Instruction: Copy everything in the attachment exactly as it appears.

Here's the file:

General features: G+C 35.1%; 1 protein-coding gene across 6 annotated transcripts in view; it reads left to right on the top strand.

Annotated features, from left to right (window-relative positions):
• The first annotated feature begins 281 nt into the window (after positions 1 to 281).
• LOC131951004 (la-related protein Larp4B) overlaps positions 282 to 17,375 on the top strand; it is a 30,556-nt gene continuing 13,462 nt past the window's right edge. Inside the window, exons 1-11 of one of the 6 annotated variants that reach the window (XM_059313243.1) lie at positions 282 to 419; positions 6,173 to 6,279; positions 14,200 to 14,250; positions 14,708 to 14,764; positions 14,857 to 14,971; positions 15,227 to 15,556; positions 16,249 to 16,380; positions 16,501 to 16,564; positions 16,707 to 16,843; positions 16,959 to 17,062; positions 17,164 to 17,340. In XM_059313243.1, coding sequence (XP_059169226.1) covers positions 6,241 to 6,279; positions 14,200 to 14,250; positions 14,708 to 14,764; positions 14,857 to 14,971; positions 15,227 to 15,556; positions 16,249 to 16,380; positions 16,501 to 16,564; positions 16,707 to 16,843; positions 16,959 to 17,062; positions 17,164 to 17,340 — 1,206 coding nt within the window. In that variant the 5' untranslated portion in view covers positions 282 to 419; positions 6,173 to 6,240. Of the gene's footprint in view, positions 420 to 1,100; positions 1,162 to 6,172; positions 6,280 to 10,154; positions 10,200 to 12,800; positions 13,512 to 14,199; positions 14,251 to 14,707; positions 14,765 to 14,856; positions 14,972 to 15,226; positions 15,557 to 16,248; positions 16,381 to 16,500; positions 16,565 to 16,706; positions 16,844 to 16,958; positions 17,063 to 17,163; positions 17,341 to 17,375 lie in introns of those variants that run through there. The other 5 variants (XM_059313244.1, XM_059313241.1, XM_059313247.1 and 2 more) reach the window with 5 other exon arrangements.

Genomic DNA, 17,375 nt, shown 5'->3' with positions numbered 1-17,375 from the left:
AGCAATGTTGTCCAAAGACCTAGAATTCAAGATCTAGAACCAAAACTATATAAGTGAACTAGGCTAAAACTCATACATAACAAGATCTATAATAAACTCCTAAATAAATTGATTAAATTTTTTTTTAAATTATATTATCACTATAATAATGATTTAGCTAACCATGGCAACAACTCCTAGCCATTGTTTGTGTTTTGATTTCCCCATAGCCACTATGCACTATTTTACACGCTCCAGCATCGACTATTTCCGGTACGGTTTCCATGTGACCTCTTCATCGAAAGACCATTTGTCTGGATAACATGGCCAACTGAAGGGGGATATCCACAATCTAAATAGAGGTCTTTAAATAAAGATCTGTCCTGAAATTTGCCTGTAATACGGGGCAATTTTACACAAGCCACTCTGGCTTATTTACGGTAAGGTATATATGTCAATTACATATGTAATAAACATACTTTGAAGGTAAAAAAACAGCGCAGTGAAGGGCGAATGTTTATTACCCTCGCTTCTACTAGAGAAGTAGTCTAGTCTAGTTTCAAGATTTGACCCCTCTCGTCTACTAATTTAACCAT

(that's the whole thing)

General features: G+C 35.1%; 1 protein-coding gene across 6 annotated transcripts in view; it reads left to right on the top strand.

Annotated features, from left to right (window-relative positions):
• The first annotated feature begins 281 nt into the window (after positions 1 to 281).
• LOC131951004 (la-related protein Larp4B) overlaps positions 282 to 17,375 on the top strand; it is a 30,556-nt gene continuing 13,462 nt past the window's right edge. Inside the window, exons 1-11 of one of the 6 annotated variants that reach the window (XM_059313243.1) lie at positions 282 to 419; positions 6,173 to 6,279; positions 14,200 to 14,250; positions 14,708 to 14,764; positions 14,857 to 14,971; positions 15,227 to 15,556; positions 16,249 to 16,380; positions 16,501 to 16,564; positions 16,707 to 16,843; positions 16,959 to 17,062; positions 17,164 to 17,340. In XM_059313243.1, coding sequence (XP_059169226.1) covers positions 6,241 to 6,279; positions 14,200 to 14,250; positions 14,708 to 14,764; positions 14,857 to 14,971; positions 15,227 to 15,556; positions 16,249 to 16,380; positions 16,501 to 16,564; positions 16,707 to 16,843; positions 16,959 to 17,062; positions 17,164 to 17,340 — 1,206 coding nt within the window. In that variant the 5' untranslated portion in view covers positions 282 to 419; positions 6,173 to 6,240. Of the gene's footprint in view, positions 420 to 1,100; positions 1,162 to 6,172; positions 6,280 to 10,154; positions 10,200 to 12,800; positions 13,512 to 14,199; positions 14,251 to 14,707; positions 14,765 to 14,856; positions 14,972 to 15,226; positions 15,557 to 16,248; positions 16,381 to 16,500; positions 16,565 to 16,706; positions 16,844 to 16,958; positions 17,063 to 17,163; positions 17,341 to 17,375 lie in introns of those variants that run through there. The other 5 variants (XM_059313244.1, XM_059313241.1, XM_059313247.1 and 2 more) reach the window with 5 other exon arrangements.

Genomic DNA, 17,375 nt, shown 5'->3' with positions numbered 1-17,375 from the left:
AGCAATGTTGTCCAAAGACCTAGAATTCAAGATCTAGAACCAAAACTATATAAGTGAACTAGGCTAAAACTCATACATAACAAGATCTATAATAAACTCCTAAATAAATTGATTAAATTTTTTTTTAAATTATATTATCACTATAATAATGATTTAGCTAACCATGGCAACAACTCCTAGCCATTGTTTGTGTTTTGATTTCCCCATAGCCACTATGCACTATTTTACACGCTCCAGCATCGACTATTTCCGGTACGGTTTCCATGTGACCTCTTCATCGAAAGACCATTTGTCTGGATAACATGGCCAACTGAAGGGGGATATCCACAATCTAAATAGAGGTCTTTAAATAAAGATCTGTCCTGAAATTTGCCTGTAATACGGGGCAATTTTACACAAGCCACTCTGGCTTATTTACGGTAAGGTATATATGTCAATTACATATGTAATAAACATACTTTGAAGGTAAAAAAACAGCGCAGTGAAGGGCGAATGTTTATTACCCTCGCTTCTACTAGAGAAGTAGTCTAGTCTAGTTTCAAGATTTGACCCCTCTCGTCTACTAATTTAACCAT